Winds Gusts Nearing 70 MPH Caused Tree-Related Damage in Eastern Pa.
READING, Pa., May 16, 2018 /PRNewswire/ -- Service has been restored to approximately 39,000 Metropolitan Edison Company (Met-Ed) customers who lost power following the damaging thunderstorms that produced wind gusts approaching 70 mph as it blew across the Mid-Atlantic region late yesterday.
Currently, approximately 20,000 Met-Ed customers remain out of service in eastern Pennsylvania, with more than 18,000 of those customers located in the Stroudsburg and Easton areas. Crews are addressing safety hazards and making progress restoring customers.
The high winds caused significant damage to a major Met-Ed substation in Shawnee, in Monroe County, including damage to poles, wires, and transformers along a 34.5-kilovolt power line that is connected to the substation. At least a dozen poles are broken and there are multiple spans of downed wire, broken cross-arms, and other damaged equipment that will need to be replaced. The assessment process was delayed due to fog grounding helicopters that would normally have been used to patrol the difficult to access area.
As a result, Met-Ed expects customers in the Easton area to be restored by late Friday, and customers in the Stroudsburg area to be restored by late Saturday.
The restoration effort includes about 1,247 Met-Ed linemen, electrical contractors, FirstEnergy utility personnel, damage assessors, hazard responders, forestry supervisors, and dispatchers that are on the ground or en route. Met-Ed also is working with several utility mutual assistance organizations to obtain additional resources.
"The severe winds resulted in significant tree-related damage to the entire Met-Ed system, including dozens of broken poles and downed wires that will need to be replaced," said Ed Shuttleworth, regional president of Met-Ed. "Our restoration times reflect the widespread damage, in particular the time it will take to make repairs around the substation in Shawnee that provides power to more than 10,000 customers."
As part of its storm restoration process, Met-Ed has taken the following steps:
- Ramped up storm updates on social media and on the company website. Follow Met-Ed on Twitter @Met Ed and on Facebook at www.facebook.com/MetEdElectric.
- Communicated with emergency management officials, state officials, regulators, and local officials about storm restoration efforts
- Staffed additional dispatchers and analysts at regional dispatch offices
Effective as of 6 p.m. tonight, Met-Ed is providing ice and water at three Giant Food Store locations.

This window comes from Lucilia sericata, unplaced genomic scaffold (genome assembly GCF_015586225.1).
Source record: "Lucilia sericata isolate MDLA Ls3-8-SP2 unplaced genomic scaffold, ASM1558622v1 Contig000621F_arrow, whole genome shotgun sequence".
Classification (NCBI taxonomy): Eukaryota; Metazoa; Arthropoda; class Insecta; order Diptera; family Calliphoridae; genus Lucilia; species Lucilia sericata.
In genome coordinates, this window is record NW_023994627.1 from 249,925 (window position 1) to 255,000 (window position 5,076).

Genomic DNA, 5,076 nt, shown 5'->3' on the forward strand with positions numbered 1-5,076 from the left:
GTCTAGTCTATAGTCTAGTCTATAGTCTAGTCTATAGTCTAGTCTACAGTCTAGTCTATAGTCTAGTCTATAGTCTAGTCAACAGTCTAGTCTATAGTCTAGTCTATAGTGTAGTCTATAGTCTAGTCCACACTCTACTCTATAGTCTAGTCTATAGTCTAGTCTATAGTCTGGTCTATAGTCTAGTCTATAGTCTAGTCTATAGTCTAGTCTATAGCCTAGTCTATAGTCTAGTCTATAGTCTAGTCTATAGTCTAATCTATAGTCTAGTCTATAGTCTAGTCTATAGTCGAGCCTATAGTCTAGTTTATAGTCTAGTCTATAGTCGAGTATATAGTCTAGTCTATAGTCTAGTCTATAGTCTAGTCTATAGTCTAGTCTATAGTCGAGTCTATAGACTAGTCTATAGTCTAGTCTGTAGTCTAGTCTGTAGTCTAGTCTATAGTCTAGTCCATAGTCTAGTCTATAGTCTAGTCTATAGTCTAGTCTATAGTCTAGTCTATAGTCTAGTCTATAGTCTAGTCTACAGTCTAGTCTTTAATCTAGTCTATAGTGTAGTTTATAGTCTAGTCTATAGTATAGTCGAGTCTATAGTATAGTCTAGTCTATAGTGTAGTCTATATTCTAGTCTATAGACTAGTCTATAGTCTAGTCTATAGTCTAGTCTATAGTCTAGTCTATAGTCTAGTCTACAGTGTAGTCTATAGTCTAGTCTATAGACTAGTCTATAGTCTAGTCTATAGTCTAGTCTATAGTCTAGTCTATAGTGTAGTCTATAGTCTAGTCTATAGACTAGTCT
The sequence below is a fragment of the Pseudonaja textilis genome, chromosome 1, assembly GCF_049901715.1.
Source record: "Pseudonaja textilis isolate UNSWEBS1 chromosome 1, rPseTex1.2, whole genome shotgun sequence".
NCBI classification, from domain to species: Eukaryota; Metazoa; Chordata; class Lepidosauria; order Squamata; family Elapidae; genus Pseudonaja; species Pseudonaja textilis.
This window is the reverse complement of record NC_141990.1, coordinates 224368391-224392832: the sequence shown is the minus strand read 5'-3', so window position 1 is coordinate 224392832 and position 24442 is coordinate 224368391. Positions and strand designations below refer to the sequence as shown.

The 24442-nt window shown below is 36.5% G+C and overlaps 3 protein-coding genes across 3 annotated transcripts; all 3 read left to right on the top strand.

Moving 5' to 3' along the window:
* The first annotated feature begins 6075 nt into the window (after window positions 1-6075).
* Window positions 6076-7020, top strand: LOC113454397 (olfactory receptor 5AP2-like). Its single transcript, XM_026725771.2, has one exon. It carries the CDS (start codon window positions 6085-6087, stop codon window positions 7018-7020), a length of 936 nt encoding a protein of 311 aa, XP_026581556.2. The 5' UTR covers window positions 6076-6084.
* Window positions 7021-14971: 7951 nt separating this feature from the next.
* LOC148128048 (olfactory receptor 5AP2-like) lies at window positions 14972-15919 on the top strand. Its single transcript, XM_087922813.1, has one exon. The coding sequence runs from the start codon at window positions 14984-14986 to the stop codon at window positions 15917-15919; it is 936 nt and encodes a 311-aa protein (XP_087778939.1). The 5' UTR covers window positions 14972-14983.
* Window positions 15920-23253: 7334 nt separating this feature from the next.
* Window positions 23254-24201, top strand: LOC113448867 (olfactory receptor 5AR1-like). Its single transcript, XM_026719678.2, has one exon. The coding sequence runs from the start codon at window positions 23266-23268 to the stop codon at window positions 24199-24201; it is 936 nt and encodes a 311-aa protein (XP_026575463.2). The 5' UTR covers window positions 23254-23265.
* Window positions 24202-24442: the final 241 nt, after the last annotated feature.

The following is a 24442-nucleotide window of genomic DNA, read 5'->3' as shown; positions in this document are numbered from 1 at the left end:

Met-Ed customers who are without power can receive up to 2-8 lb. bags of ice and up to 3 gallons of water per household per day.
837 Male Rd, Wind Gap, Pa. 18091
301 Town Center Blvd, Forks, Pa. 18040
3560 Route 611, Suite 105, Stroudsburg, Pa. 18321
Met-Ed reminds customers to immediately report downed wires to their utility at 888-LIGHTSS (888-544-4877), or to their local police or fire department. Customers should never go near a downed wire even if they think it is no longer carrying electricity. Extra caution should be used in areas where downed lines are tangled in trees or other debris.
After local power lines are repaired and put back in service, damage to individual customer service wires may become apparent. Customers are reminded that if their neighbor's power is on and theirs is not, the problem may be isolated to their individual service, and service to the neighbor could be fed from a different circuit. Customers are encouraged to report such problems, even at this latter stage in the restoration process.
Met-Ed, a subsidiary of FirstEnergy Corp. (NYSE: FE), serves approximately 560,000 customers in 15 Pennsylvania counties. Follow Met-Ed on Twitter @Met Ed and on Facebook at www.facebook.com/MetEdElectric.
FirstEnergy is dedicated to safety, reliability and operational excellence. Its 10 electric distribution companies form one of the nation's largest investor-owned electric systems, serving customers in Ohio, Pennsylvania, New Jersey, West Virginia, Maryland and New York. The company's transmission subsidiaries operate more than 24,000 miles of transmission lines that connect the Midwest and Mid-Atlantic regions. Follow FirstEnergy on Twitter @FirstEnergyCorp or online at www.firstenergycorp.com.
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SOURCE FirstEnergy Corp.